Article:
International Development Association (IDA) has been working with local institutions to help Yemenis navigate their way through this difficult and volatile environment. Launched in November 2017, the project’s mandate is to help restore access to critical urban services in cities where the most conflict-related damage has occurred.
Yemen witnessed armed conflict for almost five years. This catastrophic situation has turned the lives of millions of Yemenis into a nightmare. The long, drawn-out conflict has torn local Yemeni communities apart and displaced tens of thousands of families. It has left the vital infrastructure and public services that Yemeni communities rely on, and find essential for their survival, either damaged or destroyed.
The conflict has been concentrated in or around Yemen’s main cities, so its impact on urban areas is catastrophic, with some 15 million people bearing the brunt of it. Local municipalities are not functioning fully, which means public services have all but ceased. The municipalities are no longer able to treat wastewater or collect solid waste or provide any other service. There is often no safe water to drink, no electricity to power homes and businesses, and no health services to vaccinate people or cure disease.
People’s resilience has been stretched beyond its limits, with no consistent source of income for most, food supplies overpriced, and job opportunities scarce. This is the case for those living in big cities; the situation for people in the rest of the country has to be left to the imagination. Already down at heel, Yemen’s private sector has not been insulated from all this: businesses have been greatly damaged both by the conflict and the absence of services, with the impact particularly pervasive among small and medium businesses.
The World Bank Group’s International Development Association (IDA) has been working with local institutions through the Yemen Integrated Urban Services Emergency Project and the United Nations Office for Project Services (UNOPS) to help people navigate their way through this difficult and volatile environment. Launched in November 2017, the project’s mandate is to help restore access to critical urban services in cities where the most conflict-related damage has occurred.
Project interventions have had a positive impact on people’s lives and livelihoods by improving municipal services, solid waste management, and urban water and sanitation systems; and also, by paving streets, maintaining urban roads, and providing the energy needed for key services like hospitals and schools.
In the waste management sector, more than 600,000 tons of accumulated solid waste (garbage) has been collected in Aden, Mukalla, and Sana'a, the Yemeni capital, and disposed of. The waste had been there for a long period, contributing to health problems, including cholera.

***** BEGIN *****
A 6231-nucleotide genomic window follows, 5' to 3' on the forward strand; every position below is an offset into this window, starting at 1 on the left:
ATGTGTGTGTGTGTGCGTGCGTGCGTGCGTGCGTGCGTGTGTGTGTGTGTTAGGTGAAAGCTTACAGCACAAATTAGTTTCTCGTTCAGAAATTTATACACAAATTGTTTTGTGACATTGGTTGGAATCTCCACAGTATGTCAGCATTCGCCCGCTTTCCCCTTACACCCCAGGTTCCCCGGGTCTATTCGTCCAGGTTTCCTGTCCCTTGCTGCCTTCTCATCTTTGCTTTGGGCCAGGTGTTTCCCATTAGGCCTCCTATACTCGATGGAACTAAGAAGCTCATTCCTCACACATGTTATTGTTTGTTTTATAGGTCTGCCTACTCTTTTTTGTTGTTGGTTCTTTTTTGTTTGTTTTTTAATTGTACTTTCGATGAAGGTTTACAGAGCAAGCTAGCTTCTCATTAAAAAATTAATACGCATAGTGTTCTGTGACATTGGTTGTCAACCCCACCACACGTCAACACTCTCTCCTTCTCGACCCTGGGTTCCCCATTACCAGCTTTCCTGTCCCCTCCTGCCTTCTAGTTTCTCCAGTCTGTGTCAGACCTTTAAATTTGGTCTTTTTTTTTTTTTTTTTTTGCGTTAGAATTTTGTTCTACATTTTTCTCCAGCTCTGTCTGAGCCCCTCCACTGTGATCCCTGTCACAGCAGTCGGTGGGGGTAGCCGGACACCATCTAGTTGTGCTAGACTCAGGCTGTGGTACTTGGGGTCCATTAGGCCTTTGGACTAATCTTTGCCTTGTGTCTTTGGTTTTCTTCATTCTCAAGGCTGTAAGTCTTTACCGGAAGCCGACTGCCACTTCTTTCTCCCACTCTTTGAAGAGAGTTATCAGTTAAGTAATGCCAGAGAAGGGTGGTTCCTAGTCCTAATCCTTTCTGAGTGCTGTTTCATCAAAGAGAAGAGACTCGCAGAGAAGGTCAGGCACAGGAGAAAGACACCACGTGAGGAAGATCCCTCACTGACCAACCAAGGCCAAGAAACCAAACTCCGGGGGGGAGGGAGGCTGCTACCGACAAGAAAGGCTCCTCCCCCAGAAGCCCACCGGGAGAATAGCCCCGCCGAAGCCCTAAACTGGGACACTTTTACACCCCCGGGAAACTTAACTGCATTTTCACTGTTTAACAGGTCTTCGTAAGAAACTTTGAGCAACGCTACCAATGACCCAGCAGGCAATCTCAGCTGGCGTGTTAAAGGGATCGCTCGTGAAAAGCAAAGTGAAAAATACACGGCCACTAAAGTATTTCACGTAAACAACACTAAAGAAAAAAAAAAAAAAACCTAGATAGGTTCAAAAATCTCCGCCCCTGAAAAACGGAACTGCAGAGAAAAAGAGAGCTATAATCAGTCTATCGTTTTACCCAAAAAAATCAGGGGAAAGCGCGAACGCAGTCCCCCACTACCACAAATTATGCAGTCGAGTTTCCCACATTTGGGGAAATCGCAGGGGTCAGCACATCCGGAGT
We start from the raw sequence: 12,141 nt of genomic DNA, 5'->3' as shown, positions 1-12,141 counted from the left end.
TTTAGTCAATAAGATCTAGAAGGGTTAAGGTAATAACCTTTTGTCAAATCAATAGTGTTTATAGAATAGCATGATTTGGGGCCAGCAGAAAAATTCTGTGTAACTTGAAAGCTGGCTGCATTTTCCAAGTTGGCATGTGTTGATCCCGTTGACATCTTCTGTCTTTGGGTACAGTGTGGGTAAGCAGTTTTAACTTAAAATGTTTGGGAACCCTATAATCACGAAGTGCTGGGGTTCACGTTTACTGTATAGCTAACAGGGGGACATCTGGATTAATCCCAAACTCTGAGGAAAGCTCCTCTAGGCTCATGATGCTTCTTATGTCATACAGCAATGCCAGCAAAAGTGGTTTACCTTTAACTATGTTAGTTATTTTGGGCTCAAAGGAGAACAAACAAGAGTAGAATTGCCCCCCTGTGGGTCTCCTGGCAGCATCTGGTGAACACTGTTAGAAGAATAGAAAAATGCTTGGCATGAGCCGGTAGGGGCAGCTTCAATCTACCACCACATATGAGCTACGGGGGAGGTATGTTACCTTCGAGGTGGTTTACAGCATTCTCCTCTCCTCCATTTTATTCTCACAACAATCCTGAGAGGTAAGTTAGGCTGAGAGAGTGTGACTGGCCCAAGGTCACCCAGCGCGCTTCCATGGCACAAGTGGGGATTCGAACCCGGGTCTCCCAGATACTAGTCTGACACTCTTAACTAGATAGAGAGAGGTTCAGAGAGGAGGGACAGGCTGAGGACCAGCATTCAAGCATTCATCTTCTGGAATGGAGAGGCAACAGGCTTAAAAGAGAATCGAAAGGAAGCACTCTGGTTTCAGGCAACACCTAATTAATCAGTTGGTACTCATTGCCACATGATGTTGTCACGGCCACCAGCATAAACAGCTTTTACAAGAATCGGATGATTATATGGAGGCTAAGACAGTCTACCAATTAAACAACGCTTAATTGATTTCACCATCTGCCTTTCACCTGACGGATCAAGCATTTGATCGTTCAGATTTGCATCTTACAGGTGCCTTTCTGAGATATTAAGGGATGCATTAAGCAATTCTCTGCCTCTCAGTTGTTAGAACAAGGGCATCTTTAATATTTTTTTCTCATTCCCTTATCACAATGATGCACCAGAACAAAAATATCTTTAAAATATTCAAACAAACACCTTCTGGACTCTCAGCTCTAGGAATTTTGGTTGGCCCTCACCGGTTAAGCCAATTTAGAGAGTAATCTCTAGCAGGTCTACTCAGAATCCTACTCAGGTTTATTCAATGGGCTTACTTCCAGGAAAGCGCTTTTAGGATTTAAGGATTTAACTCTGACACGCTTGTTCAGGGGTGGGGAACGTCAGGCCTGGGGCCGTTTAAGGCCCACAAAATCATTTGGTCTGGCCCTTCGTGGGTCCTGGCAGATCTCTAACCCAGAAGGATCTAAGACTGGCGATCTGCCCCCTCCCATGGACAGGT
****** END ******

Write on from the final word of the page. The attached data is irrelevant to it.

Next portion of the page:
In the water and sanitation sector, 635,546 people have received clean water and been provided with safe sanitation, following the rehabilitation of the public water supply and sanitation system.
The project has been able to support the generation of 11,350 megawatts of power by using solar power, which has proven to be an efficient solution to the current development crisis in Yemen. Electricity has been restored to some hospitals, schools, and water utilities, and is also bringing back business, providing opportunities, creating jobs, and igniting hope. When one of Sanaa’s main commercial streets was fully lit up by solar power, jubilant to see this, people started coming out and celebrating. “You have no idea how I felt when I saw the street lit up, I remembered the old days,” said 30-year-old Abdulmaneem. “This gave me hope that someday war will end, and we will have electricity again.”
The project has created 635,546 working-days. These temporary jobs have helped many people from particularly vulnerable segments of the community, including internally displaced people (IDPs) and youth, to secure some income.
It has also managed to complete the rehabilitation of 134 km of urban roads in the three cities.
Despite significant constraints in terms of access and security, and a very volatile situation on the ground, the Yemen Integrated Urban Services Emergency Project is contributing to build a sense of safety and trust within communities affected by the conflict. It includes a participatory, gender-inclusive investment planning process, giving people a voice in selecting projects and helping ensure that funds can adjust to changing circumstances and go to the areas, both geographic and sectoral, most in need of support.
To date, the project has provided more than 1.2 million beneficiaries access to critical services of whom 48.9% are females, and aims to eventually support 1.4 million Yemenis, creating 1.5 million days of employment, 400 km of urban roads, and generating an estimated 60,000 MWh of energy as well.
The project teams continue to work to implement other sub-projects to restore services in urban areas.